Cover crops after wheat can supply N to next crop

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Is there a fallow period in your crop rotation after wheat harvest? If so, you have an excellent opportunity to seed various legume cover crop species to supply nitrogen (N) to your following crop. Like biological fertilizer factories, legume cover crops fix nitrogen from the atmosphere and incorporate it into their plant tissue. Upon decomposition, nitrogen from the cover crop is released into the soil where it can be used by the next crop. Here are some results from an experiment in 2011-12 where we planted different types of legume cover crops after wheat harvest at the Penn State Agronomy Research Farm at Rock Springs.

Because there is a month or more of warm summer weather after wheat harvest, summer annual legume cover crop species may have the potential to fix worthwhile quantities of nitrogen before winterkilling. Of the three summer annual cover crop species we planted on August 5, 2011, fava bean accumulated an aboveground biomass nitrogen content of 140 lbs N/ac, soybean accumulated 70 lbs N/ac and sunn hemp only accumulated 35 lbs N/ac prior to winterkill.

Sunn hemp is a tropical legume species and the planting date after wheat harvest in central Pennsylvania did not leave enough growing degree days left in the season to make the cover crop worthwhile. Sunn hemp growth would be greater when planted in southeastern Pennsylvania after wheat harvest in mid-July, or better yet planted in early June as a full season summer cover crop.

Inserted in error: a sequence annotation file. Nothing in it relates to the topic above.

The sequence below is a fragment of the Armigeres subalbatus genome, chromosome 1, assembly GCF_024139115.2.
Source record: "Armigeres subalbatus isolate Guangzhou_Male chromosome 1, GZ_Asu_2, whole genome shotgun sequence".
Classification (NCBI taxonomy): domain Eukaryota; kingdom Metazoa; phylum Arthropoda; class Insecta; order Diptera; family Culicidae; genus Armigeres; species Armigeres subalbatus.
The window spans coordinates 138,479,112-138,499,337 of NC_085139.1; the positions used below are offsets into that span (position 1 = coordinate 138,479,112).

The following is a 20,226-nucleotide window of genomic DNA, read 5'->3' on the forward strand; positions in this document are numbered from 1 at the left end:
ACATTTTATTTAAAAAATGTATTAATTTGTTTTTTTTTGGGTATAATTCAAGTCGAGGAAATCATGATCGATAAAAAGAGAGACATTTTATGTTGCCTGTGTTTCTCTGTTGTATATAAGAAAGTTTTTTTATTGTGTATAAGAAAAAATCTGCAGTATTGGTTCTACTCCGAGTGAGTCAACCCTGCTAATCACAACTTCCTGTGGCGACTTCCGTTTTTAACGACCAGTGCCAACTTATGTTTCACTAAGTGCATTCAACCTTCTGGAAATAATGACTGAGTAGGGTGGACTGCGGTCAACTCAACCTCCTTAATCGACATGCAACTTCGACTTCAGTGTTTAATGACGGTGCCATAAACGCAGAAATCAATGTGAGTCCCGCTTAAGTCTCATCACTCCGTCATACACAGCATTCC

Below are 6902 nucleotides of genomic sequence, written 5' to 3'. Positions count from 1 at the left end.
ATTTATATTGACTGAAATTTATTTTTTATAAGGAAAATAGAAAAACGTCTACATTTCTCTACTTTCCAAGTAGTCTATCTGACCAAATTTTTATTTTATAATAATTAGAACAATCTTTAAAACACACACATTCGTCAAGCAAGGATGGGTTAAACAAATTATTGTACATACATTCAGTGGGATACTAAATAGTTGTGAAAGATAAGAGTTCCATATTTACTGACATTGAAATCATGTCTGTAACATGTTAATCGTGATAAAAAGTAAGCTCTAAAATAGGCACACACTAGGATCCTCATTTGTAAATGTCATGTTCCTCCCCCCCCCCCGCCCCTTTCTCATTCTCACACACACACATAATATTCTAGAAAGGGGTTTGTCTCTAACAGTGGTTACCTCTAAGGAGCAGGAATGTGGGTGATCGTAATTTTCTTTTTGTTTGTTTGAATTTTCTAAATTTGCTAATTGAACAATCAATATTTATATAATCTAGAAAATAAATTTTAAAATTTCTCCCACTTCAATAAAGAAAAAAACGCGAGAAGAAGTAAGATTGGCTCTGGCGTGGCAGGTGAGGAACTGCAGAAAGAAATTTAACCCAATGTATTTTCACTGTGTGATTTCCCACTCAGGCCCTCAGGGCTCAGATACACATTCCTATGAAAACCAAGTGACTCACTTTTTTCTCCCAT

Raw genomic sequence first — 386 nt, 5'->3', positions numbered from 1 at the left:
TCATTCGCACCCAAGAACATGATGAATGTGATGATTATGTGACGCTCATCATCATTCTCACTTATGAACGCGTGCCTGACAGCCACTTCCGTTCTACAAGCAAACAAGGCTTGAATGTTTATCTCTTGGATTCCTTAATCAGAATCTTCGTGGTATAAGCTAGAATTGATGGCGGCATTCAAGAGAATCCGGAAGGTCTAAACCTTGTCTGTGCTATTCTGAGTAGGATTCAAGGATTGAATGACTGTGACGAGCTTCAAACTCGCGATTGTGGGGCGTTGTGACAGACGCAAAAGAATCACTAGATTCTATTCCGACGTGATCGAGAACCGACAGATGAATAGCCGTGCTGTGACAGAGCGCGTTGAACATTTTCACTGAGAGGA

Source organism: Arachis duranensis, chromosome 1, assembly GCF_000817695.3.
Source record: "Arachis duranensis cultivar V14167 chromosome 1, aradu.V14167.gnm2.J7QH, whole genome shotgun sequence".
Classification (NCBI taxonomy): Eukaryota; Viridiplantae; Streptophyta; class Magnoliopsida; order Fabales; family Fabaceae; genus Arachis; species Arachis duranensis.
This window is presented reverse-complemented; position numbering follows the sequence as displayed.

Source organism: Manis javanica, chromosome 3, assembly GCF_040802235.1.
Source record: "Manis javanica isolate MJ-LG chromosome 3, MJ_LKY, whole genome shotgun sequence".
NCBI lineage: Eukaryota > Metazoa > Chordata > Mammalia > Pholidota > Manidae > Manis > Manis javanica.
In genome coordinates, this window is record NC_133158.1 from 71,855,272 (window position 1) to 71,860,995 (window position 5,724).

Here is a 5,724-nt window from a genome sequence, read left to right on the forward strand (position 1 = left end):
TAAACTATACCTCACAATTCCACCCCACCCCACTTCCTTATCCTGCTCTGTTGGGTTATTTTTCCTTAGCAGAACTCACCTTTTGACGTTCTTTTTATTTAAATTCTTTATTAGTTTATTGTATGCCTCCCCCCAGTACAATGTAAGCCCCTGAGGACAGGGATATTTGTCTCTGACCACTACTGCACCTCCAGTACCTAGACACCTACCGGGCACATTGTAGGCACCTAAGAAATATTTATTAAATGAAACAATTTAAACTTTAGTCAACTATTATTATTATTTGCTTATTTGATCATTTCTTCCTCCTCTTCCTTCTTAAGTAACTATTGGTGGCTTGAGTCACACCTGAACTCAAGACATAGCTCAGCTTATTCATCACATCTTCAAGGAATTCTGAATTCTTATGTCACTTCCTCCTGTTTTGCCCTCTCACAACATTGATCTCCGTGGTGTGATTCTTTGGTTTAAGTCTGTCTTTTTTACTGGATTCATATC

The soybean cover crop accumulated a modest but acceptable quantity of N. The best type of soybean to use as a cover crop is typically a forage-type soybean, but seed can be difficult to come by. Instead, we used a maturity group 3.6 grain-type soybean variety seeded at 31 lbs/ac. At this seeding rate the stand was a little bit sparse, so increasing the seeding rate to 50 lbs/ac likely would have boosted the per acre biomass N accumulation.

Fava bean, drilled with a seeding rate of 100 lbs/ac, emerged with the highest N accumulation of the three winterkilled species we tested in 2011. Fava bean thrives in the cooler weather of late summer and early fall and continued to grow through October, several weeks longer than soybean and sunn hemp did.

We also planted a winter-hardy legume cover crop, Medium red clover. By late April 2012, the red clover had accumulated 140 lbs N/ac in its aboveground biomass, a similar amount as the fava bean had accumulated the previous fall.

Following the cover crops, we planted a corn crop and applied rates of nitrogen fertilizer between 0 and 160 lbs N/ac to measure the yield response of the corn to nitrogen fertilizer. We found that red clover supplied the most nitrogen to the corn crop, with a fertilizer equivalency of 160 lbs N/ac. Soybean and fava bean supplied similar quantities of N with a fertilizer equivalency of 100 lbs N/ac. Sunn hemp’s nitrogen contribution to the following corn crop was negligible.

Despite the similar biomass N accumulation of the fava bean and red clover cover crops, red clover was more effective at supplying N to the following corn crop. This is likely because the N release from red clover terminated in the spring was in better synchrony with corn N uptake.  Nitrogen released in early spring from the winter-killed fava bean cover crop may have leached into the subsoil before the corn crop could take it up. Our work to understand the dynamics of N supply from cover crops, particularly how cover crop mixtures might improve efficiency, is continuing and we will keep you up to date on our findings.

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